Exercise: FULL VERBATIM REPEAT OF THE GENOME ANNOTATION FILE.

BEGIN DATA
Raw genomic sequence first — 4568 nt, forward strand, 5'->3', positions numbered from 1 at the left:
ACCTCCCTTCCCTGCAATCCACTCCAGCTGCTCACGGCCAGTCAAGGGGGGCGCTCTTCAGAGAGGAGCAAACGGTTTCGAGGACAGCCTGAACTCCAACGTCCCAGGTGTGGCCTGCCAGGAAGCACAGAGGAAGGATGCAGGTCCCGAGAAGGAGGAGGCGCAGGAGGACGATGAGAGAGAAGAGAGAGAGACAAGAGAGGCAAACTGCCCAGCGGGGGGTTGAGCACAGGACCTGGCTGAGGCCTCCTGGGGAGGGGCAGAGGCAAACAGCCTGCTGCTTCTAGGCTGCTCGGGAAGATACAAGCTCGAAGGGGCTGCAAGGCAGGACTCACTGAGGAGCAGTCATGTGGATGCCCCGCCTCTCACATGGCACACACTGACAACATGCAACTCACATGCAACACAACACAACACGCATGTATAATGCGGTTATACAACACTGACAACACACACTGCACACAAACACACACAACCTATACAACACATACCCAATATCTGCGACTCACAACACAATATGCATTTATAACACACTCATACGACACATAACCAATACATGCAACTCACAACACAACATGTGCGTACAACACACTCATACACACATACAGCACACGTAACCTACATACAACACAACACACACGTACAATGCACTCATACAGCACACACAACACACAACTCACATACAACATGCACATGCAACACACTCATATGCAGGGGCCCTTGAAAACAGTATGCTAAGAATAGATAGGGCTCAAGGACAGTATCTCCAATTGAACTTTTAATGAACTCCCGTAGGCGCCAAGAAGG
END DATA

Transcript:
Raw genomic sequence first — 4568 nt, forward strand, 5'->3', positions numbered from 1 at the left:
ACCTCCCTTCCCTGCAATCCACTCCAGCTGCTCACGGCCAGTCAAGGGGGGCGCTCTTCAGAGAGGAGCAAACGGTTTCGAGGACAGCCTGAACTCCAACGTCCCAGGTGTGGCCTGCCAGGAAGCACAGAGGAAGGATGCAGGTCCCGAGAAGGAGGAGGCGCAGGAGGACGATGAGAGAGAAGAGAGAGAGACAAGAGAGGCAAACTGCCCAGCGGGGGGTTGAGCACAGGACCTGGCTGAGGCCTCCTGGGGAGGGGCAGAGGCAAACAGCCTGCTGCTTCTAGGCTGCTCGGGAAGATACAAGCTCGAAGGGGCTGCAAGGCAGGACTCACTGAGGAGCAGTCATGTGGATGCCCCGCCTCTCACATGGCACACACTGACAACATGCAACTCACATGCAACACAACACAACACGCATGTATAATGCGGTTATACAACACTGACAACACACACTGCACACAAACACACACAACCTATACAACACATACCCAATATCTGCGACTCACAACACAATATGCATTTATAACACACTCATACGACACATAACCAATACATGCAACTCACAACACAACATGTGCGTACAACACACTCATACACACATACAGCACACGTAACCTACATACAACACAACACACACGTACAATGCACTCATACAGCACACACAACACACAACTCACATACAACATGCACATGCAACACACTCATATGCAGGGGCCCTTGAAAACAGTATGCTAAGAATAGATAGGGCTCAAGGACAGTATCTCCAATTGAACTTTTAATGAACTCCCGTAGGCGCCAAGAAGG